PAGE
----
Books like Stephanie Meyer’s Twilight series have revived the young adult and teen girls market for reading. Edward Cullen has literally raised it from the dead. As a result, literary vampires seem to be just about crawling in through our windows. Book series like The House of Night and Generation Dead practically jump out at you from bookshelves, bearing their long white fangs and demanding you take them to your daughters.
But what else is out there for young adult girls today? Are vampires all teenage girls have for literary fodder anymore? Fear not. There are plenty of YA novels for today’s teen girls, and not all of them have been published recently. Together we will go beyond Twilight as I introduce you to books both new and old for teen girls to read, and though some might feature the trendy nosferatu, many will not.
The first book on our young adult reading list is Liz Berry’s The China Garden, published originally in 1994 in the UK and then in 1996 in the US. That would, of course, make it 13 years old, but don’t let the book’s age fool you. The story of Clare Meredith and Ravensmere is timeless. The back blurb on the 1999 Avon Tempest edition reads as follows:
“When Clare moves with her mother from London to Ravensmere, an historic English estate, she can’t shake the feeling that the residents already know her, especially Mark, a maddeningly attractive biker. Claire also feels compelled to take midnight walks in Ravensmere’s abandoned China Garden. Then her mother reveals that their own past is tragically linked to the estate. But when Clare discovers that Ravensmere is in grave danger, will she risk her future—and Mark’s—to save it?”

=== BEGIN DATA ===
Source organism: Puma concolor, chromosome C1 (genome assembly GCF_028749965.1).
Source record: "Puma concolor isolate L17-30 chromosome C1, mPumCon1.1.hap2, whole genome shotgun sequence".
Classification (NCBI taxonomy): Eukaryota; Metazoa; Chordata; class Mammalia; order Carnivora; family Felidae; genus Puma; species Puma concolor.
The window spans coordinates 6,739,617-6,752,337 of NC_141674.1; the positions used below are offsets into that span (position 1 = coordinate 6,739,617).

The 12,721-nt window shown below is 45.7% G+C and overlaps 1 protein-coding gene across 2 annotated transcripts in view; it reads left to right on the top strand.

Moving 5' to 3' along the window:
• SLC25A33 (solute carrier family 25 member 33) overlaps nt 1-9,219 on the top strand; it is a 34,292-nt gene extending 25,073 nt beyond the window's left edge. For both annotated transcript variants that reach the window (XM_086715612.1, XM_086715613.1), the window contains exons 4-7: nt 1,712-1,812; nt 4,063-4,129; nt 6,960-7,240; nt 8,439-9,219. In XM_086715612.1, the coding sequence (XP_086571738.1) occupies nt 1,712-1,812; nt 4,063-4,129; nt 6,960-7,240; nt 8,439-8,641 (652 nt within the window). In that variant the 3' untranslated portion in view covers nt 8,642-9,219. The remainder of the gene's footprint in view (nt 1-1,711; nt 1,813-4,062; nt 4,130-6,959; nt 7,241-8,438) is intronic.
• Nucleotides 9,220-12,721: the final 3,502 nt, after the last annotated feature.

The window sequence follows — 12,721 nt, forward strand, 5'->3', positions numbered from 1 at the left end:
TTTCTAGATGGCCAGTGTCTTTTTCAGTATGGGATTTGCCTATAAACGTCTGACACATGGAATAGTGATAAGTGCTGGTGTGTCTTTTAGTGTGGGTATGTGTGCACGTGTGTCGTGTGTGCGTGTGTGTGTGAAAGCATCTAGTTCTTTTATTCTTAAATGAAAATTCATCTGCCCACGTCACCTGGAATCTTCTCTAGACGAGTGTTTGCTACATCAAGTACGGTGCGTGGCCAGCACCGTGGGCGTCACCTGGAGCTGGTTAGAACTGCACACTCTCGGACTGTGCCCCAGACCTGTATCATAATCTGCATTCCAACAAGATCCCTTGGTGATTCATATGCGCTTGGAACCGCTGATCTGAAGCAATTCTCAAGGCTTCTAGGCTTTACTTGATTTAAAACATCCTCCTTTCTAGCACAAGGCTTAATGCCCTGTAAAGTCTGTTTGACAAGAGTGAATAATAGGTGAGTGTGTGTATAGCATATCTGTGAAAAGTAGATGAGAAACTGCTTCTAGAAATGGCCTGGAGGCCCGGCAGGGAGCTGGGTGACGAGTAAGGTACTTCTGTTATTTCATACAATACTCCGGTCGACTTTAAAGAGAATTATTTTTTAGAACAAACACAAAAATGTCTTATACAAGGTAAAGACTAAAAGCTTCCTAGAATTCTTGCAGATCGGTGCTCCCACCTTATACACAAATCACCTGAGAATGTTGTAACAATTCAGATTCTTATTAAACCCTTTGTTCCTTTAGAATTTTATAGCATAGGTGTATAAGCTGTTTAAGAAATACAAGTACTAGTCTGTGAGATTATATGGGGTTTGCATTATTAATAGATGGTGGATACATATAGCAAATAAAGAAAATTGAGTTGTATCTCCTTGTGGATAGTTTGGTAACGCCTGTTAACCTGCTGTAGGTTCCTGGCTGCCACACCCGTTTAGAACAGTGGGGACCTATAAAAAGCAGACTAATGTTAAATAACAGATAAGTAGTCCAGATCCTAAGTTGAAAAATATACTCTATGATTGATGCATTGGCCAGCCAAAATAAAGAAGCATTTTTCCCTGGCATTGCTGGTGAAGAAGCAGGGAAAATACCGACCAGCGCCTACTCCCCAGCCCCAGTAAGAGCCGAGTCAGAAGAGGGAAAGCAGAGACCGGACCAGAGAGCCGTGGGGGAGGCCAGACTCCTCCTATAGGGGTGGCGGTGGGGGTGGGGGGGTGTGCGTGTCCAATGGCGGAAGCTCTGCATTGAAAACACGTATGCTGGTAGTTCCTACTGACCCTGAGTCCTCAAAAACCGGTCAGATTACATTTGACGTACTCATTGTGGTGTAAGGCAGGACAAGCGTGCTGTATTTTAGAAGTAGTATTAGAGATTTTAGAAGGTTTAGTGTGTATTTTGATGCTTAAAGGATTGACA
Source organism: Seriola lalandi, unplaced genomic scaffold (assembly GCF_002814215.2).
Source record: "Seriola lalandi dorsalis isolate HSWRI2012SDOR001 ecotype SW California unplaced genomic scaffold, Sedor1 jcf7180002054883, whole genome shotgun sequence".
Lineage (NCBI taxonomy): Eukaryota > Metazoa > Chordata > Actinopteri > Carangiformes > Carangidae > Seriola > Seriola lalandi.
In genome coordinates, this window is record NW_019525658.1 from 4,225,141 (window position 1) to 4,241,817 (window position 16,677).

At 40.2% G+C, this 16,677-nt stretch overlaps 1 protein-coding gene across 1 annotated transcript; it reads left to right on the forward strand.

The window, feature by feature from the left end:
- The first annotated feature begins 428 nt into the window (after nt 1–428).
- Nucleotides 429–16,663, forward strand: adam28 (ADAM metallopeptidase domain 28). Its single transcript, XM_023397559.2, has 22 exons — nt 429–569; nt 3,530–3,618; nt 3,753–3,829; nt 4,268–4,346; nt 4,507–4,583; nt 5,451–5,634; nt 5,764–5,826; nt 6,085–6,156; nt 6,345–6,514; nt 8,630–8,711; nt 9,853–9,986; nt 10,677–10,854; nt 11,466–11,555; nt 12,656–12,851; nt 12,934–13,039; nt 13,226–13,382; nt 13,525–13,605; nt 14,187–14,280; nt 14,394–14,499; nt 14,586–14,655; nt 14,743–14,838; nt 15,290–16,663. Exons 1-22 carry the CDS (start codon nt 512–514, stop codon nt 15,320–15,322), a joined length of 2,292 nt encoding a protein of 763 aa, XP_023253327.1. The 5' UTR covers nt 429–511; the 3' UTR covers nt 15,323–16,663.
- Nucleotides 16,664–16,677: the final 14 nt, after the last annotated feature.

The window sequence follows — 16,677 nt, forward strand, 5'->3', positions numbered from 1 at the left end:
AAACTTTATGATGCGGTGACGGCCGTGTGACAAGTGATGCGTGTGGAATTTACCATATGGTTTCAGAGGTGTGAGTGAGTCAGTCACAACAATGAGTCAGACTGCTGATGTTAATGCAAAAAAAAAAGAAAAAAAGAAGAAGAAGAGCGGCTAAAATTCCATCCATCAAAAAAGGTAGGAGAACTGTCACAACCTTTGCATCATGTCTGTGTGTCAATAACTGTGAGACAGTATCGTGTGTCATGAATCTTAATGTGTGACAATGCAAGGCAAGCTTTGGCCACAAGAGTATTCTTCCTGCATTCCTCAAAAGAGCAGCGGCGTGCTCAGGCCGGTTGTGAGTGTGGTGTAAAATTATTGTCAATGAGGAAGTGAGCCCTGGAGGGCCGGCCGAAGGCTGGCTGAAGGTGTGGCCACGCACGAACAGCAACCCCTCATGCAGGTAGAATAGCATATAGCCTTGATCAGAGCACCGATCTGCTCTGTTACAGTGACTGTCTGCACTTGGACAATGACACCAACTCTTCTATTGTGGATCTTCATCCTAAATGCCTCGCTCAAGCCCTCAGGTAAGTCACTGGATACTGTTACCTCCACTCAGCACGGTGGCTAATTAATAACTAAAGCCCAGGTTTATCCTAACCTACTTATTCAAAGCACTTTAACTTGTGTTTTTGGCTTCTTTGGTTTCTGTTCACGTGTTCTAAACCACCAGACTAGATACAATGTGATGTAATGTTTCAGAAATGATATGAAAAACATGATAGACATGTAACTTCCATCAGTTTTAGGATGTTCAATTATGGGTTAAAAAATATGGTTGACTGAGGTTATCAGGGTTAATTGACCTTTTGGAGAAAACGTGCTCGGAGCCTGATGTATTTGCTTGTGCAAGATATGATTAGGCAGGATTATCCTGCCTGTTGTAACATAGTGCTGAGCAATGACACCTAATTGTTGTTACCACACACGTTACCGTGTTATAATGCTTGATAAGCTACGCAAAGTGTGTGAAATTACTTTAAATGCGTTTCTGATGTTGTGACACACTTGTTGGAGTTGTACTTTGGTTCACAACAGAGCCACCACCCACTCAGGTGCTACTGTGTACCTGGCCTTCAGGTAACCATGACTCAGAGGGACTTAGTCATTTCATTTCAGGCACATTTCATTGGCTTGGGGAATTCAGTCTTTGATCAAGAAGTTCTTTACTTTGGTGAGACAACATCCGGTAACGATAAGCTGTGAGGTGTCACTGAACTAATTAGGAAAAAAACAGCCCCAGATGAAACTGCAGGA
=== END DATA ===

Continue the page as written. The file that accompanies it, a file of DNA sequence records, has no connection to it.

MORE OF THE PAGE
Thus we are introduced to the story of The China Garden, and to our heroine, Clare Meredith, a seventeen-year-old preparing to attend university, but undecided on what she will really do with her life. A summer spent at Ravensmere changes everything, and also spins a deliciously intricate and richly detailed tale for teenage girls to read.
From its beginning, the story of The China Garden is deeply rooted in mythology of all kinds. A prologue retells the story of Persephone, the Greek goddess of spring, and ancient Celtic, Roman, and Greek myths are all cleverly interwoven by Berry throughout the book. For those so inclined, it makes a pleasurable venture to identify these myths as you read along.
The China Garden also crosses many genres, and as a result teenage girls with different tastes will all be pleased. Those with a love of romance will find Clare and Mark’s story intriguing. Require mystery and suspense to keep you compelled? The China Garden keeps its readers on their toes with every twist and turn—nothing is as it seems. And for those who desire fantasy and magic and a bit of the supernatural, look no further. Ravensmere is a place of enchantment and will quickly weave its spell for you.
Berry’s book also offers something for those who like to read about regular girls. Clare Meredith is a character many young women can indentify with—confused about what she wants and where she is going. She argues with her mother and disobeys her. Clare is an everyday girl, and someone any woman of any age can identify with. We all remember what it’s like to be seventeen.
It’s time to step outside of the Twilight box. The China Garden by Liz Berry is available at Amazon in both hardback and paperback, new and used, and starting at a price even the hardest hit by our economy can afford. Winner of the Pewter Cup and selected by several reading and library associations as one of the “best books for young adults/teenagers” to read, The China Garden is a book your daughter should not miss.